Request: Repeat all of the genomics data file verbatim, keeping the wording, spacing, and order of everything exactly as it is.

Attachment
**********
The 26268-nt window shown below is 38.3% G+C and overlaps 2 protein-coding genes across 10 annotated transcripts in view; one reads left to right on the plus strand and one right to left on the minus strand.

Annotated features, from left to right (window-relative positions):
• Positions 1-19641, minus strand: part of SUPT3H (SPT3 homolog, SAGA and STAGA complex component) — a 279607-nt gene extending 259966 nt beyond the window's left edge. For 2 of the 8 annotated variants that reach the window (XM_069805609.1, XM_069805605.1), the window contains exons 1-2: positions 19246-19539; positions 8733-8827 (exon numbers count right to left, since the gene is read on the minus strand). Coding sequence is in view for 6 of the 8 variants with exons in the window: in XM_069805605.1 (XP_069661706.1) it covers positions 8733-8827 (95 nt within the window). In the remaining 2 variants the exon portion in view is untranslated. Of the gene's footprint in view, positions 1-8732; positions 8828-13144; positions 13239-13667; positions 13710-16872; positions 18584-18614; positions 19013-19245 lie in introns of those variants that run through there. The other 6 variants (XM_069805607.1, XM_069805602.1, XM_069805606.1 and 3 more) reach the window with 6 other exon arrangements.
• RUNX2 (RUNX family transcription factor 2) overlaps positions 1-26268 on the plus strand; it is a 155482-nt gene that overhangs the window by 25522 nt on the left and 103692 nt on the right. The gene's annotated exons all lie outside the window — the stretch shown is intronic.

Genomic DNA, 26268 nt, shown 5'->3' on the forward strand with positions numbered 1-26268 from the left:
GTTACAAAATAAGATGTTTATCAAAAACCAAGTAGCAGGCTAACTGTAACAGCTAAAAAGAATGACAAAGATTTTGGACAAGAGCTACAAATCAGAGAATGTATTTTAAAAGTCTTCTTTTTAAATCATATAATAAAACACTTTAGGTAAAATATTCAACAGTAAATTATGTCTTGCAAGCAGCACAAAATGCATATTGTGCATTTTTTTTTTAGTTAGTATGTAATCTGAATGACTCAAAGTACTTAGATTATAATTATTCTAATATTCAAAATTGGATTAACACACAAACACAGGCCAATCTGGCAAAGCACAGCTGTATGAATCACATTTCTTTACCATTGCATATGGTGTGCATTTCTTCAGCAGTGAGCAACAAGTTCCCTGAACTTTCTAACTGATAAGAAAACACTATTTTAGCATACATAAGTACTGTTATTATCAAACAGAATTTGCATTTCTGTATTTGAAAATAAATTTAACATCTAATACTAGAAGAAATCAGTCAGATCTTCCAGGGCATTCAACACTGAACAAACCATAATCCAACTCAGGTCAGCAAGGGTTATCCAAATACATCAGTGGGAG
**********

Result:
The 26268-nt window shown below is 38.3% G+C and overlaps 2 protein-coding genes across 10 annotated transcripts in view; one reads left to right on the plus strand and one right to left on the minus strand.

Annotated features, from left to right (window-relative positions):
• Positions 1-19641, minus strand: part of SUPT3H (SPT3 homolog, SAGA and STAGA complex component) — a 279607-nt gene extending 259966 nt beyond the window's left edge. For 2 of the 8 annotated variants that reach the window (XM_069805609.1, XM_069805605.1), the window contains exons 1-2: positions 19246-19539; positions 8733-8827 (exon numbers count right to left, since the gene is read on the minus strand). Coding sequence is in view for 6 of the 8 variants with exons in the window: in XM_069805605.1 (XP_069661706.1) it covers positions 8733-8827 (95 nt within the window). In the remaining 2 variants the exon portion in view is untranslated. Of the gene's footprint in view, positions 1-8732; positions 8828-13144; positions 13239-13667; positions 13710-16872; positions 18584-18614; positions 19013-19245 lie in introns of those variants that run through there. The other 6 variants (XM_069805607.1, XM_069805602.1, XM_069805606.1 and 3 more) reach the window with 6 other exon arrangements.
• RUNX2 (RUNX family transcription factor 2) overlaps positions 1-26268 on the plus strand; it is a 155482-nt gene that overhangs the window by 25522 nt on the left and 103692 nt on the right. The gene's annotated exons all lie outside the window — the stretch shown is intronic.

Genomic DNA, 26268 nt, shown 5'->3' on the forward strand with positions numbered 1-26268 from the left:
GTTACAAAATAAGATGTTTATCAAAAACCAAGTAGCAGGCTAACTGTAACAGCTAAAAAGAATGACAAAGATTTTGGACAAGAGCTACAAATCAGAGAATGTATTTTAAAAGTCTTCTTTTTAAATCATATAATAAAACACTTTAGGTAAAATATTCAACAGTAAATTATGTCTTGCAAGCAGCACAAAATGCATATTGTGCATTTTTTTTTTAGTTAGTATGTAATCTGAATGACTCAAAGTACTTAGATTATAATTATTCTAATATTCAAAATTGGATTAACACACAAACACAGGCCAATCTGGCAAAGCACAGCTGTATGAATCACATTTCTTTACCATTGCATATGGTGTGCATTTCTTCAGCAGTGAGCAACAAGTTCCCTGAACTTTCTAACTGATAAGAAAACACTATTTTAGCATACATAAGTACTGTTATTATCAAACAGAATTTGCATTTCTGTATTTGAAAATAAATTTAACATCTAATACTAGAAGAAATCAGTCAGATCTTCCAGGGCATTCAACACTGAACAAACCATAATCCAACTCAGGTCAGCAAGGGTTATCCAAATACATCAGTGGGAG